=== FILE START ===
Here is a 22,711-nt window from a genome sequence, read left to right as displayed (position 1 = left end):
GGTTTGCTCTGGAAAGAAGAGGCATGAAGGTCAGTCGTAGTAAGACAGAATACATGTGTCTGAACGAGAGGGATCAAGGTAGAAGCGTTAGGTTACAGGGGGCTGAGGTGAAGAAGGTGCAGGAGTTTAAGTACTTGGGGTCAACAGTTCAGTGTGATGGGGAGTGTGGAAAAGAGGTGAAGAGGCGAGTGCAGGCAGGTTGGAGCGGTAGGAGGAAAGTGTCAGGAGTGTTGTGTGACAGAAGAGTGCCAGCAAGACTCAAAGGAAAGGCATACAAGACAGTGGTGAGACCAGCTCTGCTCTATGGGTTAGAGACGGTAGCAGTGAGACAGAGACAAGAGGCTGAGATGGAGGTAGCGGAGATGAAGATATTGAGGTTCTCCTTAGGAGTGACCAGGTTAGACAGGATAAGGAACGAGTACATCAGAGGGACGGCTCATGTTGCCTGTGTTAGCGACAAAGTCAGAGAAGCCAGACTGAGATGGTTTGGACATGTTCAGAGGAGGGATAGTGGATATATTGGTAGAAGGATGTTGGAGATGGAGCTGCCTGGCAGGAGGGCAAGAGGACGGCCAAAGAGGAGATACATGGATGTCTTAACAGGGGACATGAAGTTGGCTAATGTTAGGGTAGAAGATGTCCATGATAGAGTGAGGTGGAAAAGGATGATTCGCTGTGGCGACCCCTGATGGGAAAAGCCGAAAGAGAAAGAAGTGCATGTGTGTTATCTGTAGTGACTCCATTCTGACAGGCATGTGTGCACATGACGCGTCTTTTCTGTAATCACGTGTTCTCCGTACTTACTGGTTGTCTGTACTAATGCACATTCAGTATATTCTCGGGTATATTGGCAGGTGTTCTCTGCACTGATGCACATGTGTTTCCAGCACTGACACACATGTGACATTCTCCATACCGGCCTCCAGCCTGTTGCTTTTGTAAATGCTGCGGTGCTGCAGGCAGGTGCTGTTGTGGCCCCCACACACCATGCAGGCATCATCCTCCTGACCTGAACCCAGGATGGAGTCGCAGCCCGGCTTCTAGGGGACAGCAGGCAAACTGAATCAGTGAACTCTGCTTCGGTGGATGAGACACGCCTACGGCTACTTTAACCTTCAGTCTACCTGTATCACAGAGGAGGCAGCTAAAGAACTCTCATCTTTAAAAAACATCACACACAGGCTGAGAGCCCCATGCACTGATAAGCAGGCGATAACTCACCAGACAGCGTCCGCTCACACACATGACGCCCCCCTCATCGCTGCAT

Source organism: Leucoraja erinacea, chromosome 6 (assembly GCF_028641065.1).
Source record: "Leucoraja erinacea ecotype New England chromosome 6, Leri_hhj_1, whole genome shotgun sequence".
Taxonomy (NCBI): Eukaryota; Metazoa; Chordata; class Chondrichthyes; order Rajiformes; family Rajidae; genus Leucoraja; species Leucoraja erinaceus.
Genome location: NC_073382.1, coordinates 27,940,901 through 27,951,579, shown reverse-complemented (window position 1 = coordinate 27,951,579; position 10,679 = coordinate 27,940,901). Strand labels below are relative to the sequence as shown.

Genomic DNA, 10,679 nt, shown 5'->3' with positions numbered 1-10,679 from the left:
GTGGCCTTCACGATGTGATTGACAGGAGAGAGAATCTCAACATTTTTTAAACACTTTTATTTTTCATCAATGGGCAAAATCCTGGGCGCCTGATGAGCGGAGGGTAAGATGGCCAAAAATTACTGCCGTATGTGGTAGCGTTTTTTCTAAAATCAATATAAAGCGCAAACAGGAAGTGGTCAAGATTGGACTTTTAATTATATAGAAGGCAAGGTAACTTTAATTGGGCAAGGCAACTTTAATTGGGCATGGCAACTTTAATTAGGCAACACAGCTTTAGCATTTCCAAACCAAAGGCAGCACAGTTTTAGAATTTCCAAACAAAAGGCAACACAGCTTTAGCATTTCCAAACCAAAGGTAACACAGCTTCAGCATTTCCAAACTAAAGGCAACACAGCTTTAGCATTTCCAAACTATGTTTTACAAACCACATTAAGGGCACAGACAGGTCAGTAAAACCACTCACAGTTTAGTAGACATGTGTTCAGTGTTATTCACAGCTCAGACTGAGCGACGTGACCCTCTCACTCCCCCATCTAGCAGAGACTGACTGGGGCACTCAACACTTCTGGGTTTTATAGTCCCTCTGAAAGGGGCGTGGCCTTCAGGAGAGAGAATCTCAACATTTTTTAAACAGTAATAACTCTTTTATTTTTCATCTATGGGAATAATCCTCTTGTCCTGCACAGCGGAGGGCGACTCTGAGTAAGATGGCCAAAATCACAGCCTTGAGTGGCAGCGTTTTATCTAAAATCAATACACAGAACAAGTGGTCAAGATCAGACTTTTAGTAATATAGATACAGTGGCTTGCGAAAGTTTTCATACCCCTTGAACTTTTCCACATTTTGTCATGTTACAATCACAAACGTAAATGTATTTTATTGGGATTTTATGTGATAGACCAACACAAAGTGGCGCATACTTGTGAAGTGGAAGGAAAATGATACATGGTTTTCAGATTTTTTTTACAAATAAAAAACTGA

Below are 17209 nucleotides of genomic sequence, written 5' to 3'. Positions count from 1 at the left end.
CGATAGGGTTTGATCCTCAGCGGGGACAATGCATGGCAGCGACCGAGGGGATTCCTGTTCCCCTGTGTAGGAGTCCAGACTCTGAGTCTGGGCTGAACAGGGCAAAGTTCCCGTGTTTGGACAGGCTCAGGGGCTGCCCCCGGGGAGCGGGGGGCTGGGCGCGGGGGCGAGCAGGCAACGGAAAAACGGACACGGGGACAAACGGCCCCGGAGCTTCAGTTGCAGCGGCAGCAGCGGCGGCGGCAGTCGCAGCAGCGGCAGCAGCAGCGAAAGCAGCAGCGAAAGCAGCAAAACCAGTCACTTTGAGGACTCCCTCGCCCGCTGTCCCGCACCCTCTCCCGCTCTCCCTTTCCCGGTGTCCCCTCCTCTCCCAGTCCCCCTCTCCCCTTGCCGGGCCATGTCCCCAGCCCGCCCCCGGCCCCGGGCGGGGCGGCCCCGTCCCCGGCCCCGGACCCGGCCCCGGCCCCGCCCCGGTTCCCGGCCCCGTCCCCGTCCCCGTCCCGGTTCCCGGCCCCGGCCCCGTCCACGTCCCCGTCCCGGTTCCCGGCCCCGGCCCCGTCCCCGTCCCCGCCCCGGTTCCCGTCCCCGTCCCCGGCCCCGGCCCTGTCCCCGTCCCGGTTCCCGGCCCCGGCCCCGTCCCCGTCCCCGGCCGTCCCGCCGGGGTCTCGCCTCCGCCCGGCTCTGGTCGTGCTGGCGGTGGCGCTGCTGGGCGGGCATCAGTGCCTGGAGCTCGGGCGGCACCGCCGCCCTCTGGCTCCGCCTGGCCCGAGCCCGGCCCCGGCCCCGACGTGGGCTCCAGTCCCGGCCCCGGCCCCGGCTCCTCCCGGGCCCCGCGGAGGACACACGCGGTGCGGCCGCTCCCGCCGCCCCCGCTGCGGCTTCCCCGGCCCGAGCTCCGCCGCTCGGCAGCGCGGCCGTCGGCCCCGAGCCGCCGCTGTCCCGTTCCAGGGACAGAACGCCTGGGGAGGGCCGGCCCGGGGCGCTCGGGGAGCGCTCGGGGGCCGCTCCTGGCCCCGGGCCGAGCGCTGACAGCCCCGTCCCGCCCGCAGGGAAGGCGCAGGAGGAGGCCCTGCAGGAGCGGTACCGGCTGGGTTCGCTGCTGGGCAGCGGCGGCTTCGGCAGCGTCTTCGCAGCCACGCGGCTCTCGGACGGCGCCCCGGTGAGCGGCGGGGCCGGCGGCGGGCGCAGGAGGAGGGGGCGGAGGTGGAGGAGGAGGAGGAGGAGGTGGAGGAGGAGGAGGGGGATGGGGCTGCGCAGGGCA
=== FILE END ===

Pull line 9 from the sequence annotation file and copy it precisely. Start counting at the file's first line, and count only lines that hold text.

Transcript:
Below are 17209 nucleotides of genomic sequence, written 5' to 3'. Positions count from 1 at the left end.